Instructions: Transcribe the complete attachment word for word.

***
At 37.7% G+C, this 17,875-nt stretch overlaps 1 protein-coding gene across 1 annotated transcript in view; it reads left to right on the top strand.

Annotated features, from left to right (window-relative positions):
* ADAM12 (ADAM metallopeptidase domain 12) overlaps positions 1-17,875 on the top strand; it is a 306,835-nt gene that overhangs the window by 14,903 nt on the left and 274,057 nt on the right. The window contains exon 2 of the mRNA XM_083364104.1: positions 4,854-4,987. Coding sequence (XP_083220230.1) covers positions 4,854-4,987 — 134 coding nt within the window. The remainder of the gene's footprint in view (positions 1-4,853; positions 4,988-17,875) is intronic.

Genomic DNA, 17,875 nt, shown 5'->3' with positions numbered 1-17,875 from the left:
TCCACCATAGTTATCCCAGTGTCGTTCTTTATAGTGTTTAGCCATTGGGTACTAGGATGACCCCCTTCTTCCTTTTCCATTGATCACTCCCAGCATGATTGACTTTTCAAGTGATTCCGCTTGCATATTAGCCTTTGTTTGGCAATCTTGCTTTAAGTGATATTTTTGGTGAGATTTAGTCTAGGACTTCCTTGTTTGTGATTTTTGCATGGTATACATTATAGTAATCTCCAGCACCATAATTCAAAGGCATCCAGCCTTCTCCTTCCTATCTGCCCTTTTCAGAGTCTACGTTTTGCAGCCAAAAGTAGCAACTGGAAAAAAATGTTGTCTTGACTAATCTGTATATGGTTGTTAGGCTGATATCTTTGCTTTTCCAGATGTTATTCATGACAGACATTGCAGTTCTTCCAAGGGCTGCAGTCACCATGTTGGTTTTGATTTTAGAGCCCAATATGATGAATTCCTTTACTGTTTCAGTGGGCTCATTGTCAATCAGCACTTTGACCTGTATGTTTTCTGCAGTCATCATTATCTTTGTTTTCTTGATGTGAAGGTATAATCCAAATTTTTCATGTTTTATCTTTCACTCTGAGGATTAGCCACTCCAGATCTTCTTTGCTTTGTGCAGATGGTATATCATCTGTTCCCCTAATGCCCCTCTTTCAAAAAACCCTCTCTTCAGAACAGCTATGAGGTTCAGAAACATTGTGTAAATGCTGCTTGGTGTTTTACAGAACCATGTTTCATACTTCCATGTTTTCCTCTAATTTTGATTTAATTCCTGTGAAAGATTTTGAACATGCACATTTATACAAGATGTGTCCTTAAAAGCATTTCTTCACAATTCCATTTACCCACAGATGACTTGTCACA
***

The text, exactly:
At 37.7% G+C, this 17,875-nt stretch overlaps 1 protein-coding gene across 1 annotated transcript in view; it reads left to right on the top strand.

Annotated features, from left to right (window-relative positions):
* ADAM12 (ADAM metallopeptidase domain 12) overlaps positions 1-17,875 on the top strand; it is a 306,835-nt gene that overhangs the window by 14,903 nt on the left and 274,057 nt on the right. The window contains exon 2 of the mRNA XM_083364104.1: positions 4,854-4,987. Coding sequence (XP_083220230.1) covers positions 4,854-4,987 — 134 coding nt within the window. The remainder of the gene's footprint in view (positions 1-4,853; positions 4,988-17,875) is intronic.

Genomic DNA, 17,875 nt, shown 5'->3' with positions numbered 1-17,875 from the left:
TCCACCATAGTTATCCCAGTGTCGTTCTTTATAGTGTTTAGCCATTGGGTACTAGGATGACCCCCTTCTTCCTTTTCCATTGATCACTCCCAGCATGATTGACTTTTCAAGTGATTCCGCTTGCATATTAGCCTTTGTTTGGCAATCTTGCTTTAAGTGATATTTTTGGTGAGATTTAGTCTAGGACTTCCTTGTTTGTGATTTTTGCATGGTATACATTATAGTAATCTCCAGCACCATAATTCAAAGGCATCCAGCCTTCTCCTTCCTATCTGCCCTTTTCAGAGTCTACGTTTTGCAGCCAAAAGTAGCAACTGGAAAAAAATGTTGTCTTGACTAATCTGTATATGGTTGTTAGGCTGATATCTTTGCTTTTCCAGATGTTATTCATGACAGACATTGCAGTTCTTCCAAGGGCTGCAGTCACCATGTTGGTTTTGATTTTAGAGCCCAATATGATGAATTCCTTTACTGTTTCAGTGGGCTCATTGTCAATCAGCACTTTGACCTGTATGTTTTCTGCAGTCATCATTATCTTTGTTTTCTTGATGTGAAGGTATAATCCAAATTTTTCATGTTTTATCTTTCACTCTGAGGATTAGCCACTCCAGATCTTCTTTGCTTTGTGCAGATGGTATATCATCTGTTCCCCTAATGCCCCTCTTTCAAAAAACCCTCTCTTCAGAACAGCTATGAGGTTCAGAAACATTGTGTAAATGCTGCTTGGTGTTTTACAGAACCATGTTTCATACTTCCATGTTTTCCTCTAATTTTGATTTAATTCCTGTGAAAGATTTTGAACATGCACATTTATACAAGATGTGTCCTTAAAAGCATTTCTTCACAATTCCATTTACCCACAGATGACTTGTCACA